Additionally, it would mean that the thoughts, ideas and policy statements of a President Duterte could not be elaborated on, questioned, criticized or even reported by those sectors of the press that may be considered, if somewhat loosely, as independent, accurate and fair.
The press needs to recall its own fundamental responsibilities, its values as well as its professional protocols in these challenging times. What journalists should have been doing was to ask to be further enlightened whenever Mr. Duterte said something even remotely controversial. Was he saying that corrupt journalists should be killed was a fundamental question begging to be raised. It was never asked during that June 2 Davao press conference. But that could be entirely moot if Mr. Duterte does not change his mind about boycotting non-government media.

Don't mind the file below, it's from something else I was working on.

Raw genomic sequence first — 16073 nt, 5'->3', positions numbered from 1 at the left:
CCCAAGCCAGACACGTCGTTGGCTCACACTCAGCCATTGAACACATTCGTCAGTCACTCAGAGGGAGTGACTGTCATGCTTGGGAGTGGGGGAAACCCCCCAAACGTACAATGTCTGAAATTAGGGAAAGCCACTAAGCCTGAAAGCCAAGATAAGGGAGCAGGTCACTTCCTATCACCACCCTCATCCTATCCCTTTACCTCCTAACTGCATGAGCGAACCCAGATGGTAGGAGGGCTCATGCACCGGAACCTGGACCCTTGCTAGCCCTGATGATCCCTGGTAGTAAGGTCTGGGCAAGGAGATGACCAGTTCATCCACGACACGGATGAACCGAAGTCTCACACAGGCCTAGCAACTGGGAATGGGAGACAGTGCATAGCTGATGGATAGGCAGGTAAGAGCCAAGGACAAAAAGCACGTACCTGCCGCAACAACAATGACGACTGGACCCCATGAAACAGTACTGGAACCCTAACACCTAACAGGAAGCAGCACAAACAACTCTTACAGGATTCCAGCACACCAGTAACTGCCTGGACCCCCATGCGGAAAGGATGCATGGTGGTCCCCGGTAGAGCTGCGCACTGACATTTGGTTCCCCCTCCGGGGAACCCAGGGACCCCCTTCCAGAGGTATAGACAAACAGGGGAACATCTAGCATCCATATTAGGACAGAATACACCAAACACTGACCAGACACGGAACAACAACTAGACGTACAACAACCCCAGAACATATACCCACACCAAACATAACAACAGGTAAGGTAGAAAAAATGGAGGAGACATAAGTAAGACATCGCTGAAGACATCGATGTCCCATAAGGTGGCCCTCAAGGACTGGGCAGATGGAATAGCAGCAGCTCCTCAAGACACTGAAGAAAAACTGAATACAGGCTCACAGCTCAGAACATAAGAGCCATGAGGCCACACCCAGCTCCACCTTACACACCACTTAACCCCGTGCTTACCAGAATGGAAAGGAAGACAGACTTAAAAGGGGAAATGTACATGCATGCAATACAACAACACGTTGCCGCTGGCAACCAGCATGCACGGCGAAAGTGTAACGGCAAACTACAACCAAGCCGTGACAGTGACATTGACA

The relationship between media and power has never been easy. Mr. Duterte’s emergence as a national political figure, his in fact assuming the Presidency of the Republic in less than three weeks, has thrown that reality into harsh relief. The first task of both the media community and those in Mr. Duterte’s immediate circle under these circumstances should be clear: it is to create a situation in which both the press and the incoming administration can learn to live with each other for the next six years. The alternative for the press would be a near total absence of access to the country’s highest official. For the latter, it would mean the absence of reliable communication with his constituency, since a government media system burdened by years of acting as a public relations arm of whoever is in power cannot provide that link with the citizenry.